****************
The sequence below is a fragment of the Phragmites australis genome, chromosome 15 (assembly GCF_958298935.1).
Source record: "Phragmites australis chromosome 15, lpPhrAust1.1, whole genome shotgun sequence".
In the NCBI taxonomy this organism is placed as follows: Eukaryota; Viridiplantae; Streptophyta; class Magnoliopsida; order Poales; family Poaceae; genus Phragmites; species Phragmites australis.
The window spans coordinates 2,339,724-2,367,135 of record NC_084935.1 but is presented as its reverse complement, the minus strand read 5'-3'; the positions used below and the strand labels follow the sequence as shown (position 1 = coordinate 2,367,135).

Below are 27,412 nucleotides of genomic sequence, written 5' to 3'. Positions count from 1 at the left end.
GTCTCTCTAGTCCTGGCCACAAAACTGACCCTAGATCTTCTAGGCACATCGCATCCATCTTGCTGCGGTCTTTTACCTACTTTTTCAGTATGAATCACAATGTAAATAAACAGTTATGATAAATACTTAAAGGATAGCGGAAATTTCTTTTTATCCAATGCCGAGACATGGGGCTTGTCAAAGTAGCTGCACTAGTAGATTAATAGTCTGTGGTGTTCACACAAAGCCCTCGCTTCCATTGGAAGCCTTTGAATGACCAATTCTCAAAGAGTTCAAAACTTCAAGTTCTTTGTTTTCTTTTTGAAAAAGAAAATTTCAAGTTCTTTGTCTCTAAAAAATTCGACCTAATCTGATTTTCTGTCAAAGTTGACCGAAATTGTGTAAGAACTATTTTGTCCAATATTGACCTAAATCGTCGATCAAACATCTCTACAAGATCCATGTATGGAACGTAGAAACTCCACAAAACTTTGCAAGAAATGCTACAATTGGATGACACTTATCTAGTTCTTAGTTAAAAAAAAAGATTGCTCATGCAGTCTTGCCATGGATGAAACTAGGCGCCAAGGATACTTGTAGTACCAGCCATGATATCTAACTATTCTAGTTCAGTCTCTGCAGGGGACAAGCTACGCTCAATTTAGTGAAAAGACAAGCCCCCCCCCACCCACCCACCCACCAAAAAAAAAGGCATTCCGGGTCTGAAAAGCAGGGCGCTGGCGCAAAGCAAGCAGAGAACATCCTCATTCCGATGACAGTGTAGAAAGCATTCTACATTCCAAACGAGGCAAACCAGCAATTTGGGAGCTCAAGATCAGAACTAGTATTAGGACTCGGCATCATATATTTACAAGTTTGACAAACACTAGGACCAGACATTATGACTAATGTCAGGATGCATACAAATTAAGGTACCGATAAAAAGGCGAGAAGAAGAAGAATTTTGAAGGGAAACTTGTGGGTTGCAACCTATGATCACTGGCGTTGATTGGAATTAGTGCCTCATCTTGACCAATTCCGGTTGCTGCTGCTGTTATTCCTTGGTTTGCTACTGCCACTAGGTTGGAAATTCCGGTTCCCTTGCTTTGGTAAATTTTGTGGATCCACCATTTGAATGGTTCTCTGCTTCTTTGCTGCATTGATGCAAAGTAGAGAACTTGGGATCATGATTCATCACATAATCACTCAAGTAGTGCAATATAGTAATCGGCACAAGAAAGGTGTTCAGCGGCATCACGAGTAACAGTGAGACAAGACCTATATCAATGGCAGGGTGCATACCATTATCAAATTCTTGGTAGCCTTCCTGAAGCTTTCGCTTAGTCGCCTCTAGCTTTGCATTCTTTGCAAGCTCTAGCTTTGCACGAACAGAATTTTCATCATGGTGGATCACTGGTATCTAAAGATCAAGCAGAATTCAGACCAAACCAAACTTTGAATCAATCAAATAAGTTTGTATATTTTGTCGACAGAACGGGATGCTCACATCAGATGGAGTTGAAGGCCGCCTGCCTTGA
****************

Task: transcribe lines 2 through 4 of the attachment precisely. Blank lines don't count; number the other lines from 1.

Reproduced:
Source record: "Phragmites australis chromosome 15, lpPhrAust1.1, whole genome shotgun sequence".
In the NCBI taxonomy this organism is placed as follows: Eukaryota; Viridiplantae; Streptophyta; class Magnoliopsida; order Poales; family Poaceae; genus Phragmites; species Phragmites australis.
The window spans coordinates 2,339,724-2,367,135 of record NC_084935.1 but is presented as its reverse complement, the minus strand read 5'-3'; the positions used below and the strand labels follow the sequence as shown (position 1 = coordinate 2,367,135).